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The Parliamentary Under-Secretary of State, Department for Business, Enterprise and Regulatory Reform (Baroness Vadera): My Lords, the precise causes of the disruption are being investigated by National Grid. The immediate causes were near-simultaneous, unscheduled outages at Sizewell B and Long Gannet power plants. The resulting disturbances to the supply/demand balance triggered an automatic response designed to cut demand and preserve the integrity of the system as a whole. The action was sufficient to stabilise the system, but supplies to about half a million customers were cut off. Most were restored within an hour.

Baroness Miller of Hendon: My Lords, I thank the noble Baroness for her reply. With the enormous rise in energy prices, coupled with our need to buy from abroad because of our short supply of gas storage and the imminent loss of nearly 90 per cent of our nuclear capability, will she explain how we can avoid such a thing ever happening again? When will the Government proactively consider and encourage new nuclear build so that we never again have to go abroad with a begging bowl because we are short of supplies in this country?

Baroness Vadera: My Lords, perhaps I should explain that the outages were not related to generating capacity. The generating margin, which is the capacity over peak demand at any time, is currently 26 per cent, which is historically very high. It was 19 per cent in 1997. The outages were caused by system and other outages and errors that are currently being investigated. Nevertheless, the noble Baroness makes a valid point about the need to ensure that we can have new nuclear on stream effectively and efficiently. I assume that the noble Baroness and her noble friends will be supporting the Planning Bill, which is essential to ensure that we can get planning support.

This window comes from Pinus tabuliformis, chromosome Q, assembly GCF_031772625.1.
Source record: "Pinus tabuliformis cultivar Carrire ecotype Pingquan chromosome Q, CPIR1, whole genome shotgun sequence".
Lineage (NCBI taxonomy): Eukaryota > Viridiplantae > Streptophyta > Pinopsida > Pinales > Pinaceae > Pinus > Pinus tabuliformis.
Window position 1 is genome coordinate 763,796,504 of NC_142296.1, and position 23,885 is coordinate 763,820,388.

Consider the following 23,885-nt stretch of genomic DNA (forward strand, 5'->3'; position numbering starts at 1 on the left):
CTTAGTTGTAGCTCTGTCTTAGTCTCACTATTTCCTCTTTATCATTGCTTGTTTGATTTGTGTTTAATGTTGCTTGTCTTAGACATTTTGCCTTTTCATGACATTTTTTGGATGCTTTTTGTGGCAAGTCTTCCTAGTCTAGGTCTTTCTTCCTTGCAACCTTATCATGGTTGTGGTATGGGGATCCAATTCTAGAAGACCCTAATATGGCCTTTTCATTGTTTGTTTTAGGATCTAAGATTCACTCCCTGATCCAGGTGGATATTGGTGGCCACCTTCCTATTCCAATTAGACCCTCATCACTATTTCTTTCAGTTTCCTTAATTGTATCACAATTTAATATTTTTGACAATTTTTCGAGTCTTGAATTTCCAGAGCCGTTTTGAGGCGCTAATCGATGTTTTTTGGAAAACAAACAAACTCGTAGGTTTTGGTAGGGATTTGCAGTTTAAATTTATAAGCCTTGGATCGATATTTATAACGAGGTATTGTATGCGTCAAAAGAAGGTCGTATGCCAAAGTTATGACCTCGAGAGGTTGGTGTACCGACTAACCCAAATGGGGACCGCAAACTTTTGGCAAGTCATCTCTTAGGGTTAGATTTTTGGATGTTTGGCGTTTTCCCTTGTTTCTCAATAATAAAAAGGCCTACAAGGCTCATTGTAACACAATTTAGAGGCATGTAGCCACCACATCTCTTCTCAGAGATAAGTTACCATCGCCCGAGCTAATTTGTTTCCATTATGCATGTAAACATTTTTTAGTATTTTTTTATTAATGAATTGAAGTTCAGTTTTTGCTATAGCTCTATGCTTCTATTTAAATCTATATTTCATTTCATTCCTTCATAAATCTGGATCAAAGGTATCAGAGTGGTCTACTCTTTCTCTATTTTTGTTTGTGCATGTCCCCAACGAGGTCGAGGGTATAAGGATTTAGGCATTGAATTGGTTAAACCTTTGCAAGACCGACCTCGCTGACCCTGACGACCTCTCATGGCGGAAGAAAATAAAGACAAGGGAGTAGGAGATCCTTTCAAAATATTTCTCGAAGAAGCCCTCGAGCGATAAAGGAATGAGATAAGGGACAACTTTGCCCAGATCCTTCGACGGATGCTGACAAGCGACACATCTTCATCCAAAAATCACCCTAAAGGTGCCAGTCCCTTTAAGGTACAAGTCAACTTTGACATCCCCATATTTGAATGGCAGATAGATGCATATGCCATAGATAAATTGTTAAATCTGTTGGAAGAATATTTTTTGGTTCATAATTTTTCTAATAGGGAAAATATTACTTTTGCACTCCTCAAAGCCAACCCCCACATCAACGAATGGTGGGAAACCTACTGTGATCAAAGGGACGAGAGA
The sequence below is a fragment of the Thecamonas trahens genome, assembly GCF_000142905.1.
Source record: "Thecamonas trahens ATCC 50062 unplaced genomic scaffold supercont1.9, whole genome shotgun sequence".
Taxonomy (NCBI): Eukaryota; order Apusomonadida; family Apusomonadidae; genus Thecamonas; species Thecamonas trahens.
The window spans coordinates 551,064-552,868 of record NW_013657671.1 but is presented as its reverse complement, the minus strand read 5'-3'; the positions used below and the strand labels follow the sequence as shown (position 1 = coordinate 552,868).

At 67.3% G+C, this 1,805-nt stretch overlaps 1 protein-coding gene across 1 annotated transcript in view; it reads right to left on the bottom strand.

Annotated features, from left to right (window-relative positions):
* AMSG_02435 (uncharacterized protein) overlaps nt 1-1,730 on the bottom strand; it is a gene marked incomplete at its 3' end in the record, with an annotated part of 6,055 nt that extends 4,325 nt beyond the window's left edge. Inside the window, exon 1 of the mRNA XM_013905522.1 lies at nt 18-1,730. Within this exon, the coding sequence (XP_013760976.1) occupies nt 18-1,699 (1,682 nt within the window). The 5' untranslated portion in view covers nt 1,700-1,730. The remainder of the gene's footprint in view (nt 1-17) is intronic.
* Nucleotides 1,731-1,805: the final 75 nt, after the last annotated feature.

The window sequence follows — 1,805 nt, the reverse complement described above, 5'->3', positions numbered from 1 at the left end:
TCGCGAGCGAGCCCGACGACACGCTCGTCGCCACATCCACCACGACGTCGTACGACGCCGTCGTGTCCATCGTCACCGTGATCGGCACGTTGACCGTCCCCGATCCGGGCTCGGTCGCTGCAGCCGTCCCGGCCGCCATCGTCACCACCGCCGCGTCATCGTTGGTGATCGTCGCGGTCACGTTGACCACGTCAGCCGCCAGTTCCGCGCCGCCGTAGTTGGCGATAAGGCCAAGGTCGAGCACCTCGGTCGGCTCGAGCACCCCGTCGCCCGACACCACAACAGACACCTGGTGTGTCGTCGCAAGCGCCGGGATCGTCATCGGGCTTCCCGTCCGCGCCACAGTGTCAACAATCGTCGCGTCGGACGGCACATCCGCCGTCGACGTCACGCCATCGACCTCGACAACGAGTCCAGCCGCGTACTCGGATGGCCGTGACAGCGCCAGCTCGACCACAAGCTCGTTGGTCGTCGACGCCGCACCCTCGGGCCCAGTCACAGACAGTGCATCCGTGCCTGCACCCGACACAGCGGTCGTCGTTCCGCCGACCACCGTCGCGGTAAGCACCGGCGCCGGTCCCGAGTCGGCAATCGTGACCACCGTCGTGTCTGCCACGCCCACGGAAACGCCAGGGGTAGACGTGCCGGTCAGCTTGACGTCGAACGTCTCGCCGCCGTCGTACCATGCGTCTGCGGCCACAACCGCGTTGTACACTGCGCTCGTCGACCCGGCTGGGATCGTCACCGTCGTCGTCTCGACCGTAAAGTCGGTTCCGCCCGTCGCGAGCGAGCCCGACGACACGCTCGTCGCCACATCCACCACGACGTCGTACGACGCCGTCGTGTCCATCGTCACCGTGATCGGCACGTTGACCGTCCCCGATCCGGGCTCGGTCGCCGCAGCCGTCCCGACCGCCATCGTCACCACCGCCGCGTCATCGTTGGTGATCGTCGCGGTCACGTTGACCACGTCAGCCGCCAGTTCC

Lord Taylor of Blackburn: My Lords, does not my noble friend welcome the Question asked by the noble Baroness, Lady Miller? It is the first time that I have heard a prominent speaker from the Conservative Benches asking us to go forward with nuclear as quickly as we can.

Baroness Vadera: My Lords, I was delighted to hear the unequivocal support for nuclear, which the Leader of the Opposition is unable to provide.

Lord Redesdale: My Lords, from these Benches we do not give unequivocal support for nuclear. Was it not the outages in the nuclear power stations that led to the problems in May? Considering the problems with new build on nuclear, is it not unlikely that a significant amount of general electricity will be generated by new nuclear build until the 2020s? If so, what are the Government’s plans for meeting the shortfall?

Baroness Vadera: My Lords, new nuclear is anticipated to come on stream by 2017 to 2020—not the 2020s. The shortage was caused by two plants having an outage within two minutes of each other, which has never occurred before, and which has a probability

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rate of 0.01 per cent. Sizewell B was one of them but that plant has been running for three and a half years without any unanticipated outages, and no generating technology is immune to outages.

Lord Berkeley: My Lords, will my noble friend explain to the House what is an outage? Is it the same as a power cut?

Baroness Vadera: My Lords, as many noble Lords will learn, outage is a generating plant going offline.

The Countess of Mar: My Lords, why on earth cannot the noble Baroness speak English and say “power cut” so that we can all understand?

Baroness Vadera: My Lords, I apologise if I was not speaking English. I was using the technically correct language.

Lord Tordoff: My Lords, is that not an outrage?

Baroness Vadera: Very witty, my Lords.

Lord Hamilton of Epsom: My Lords, if, as the Minister tells us, there is 26 per cent surplus capacity, why did it not cut in when the two power stations broke down?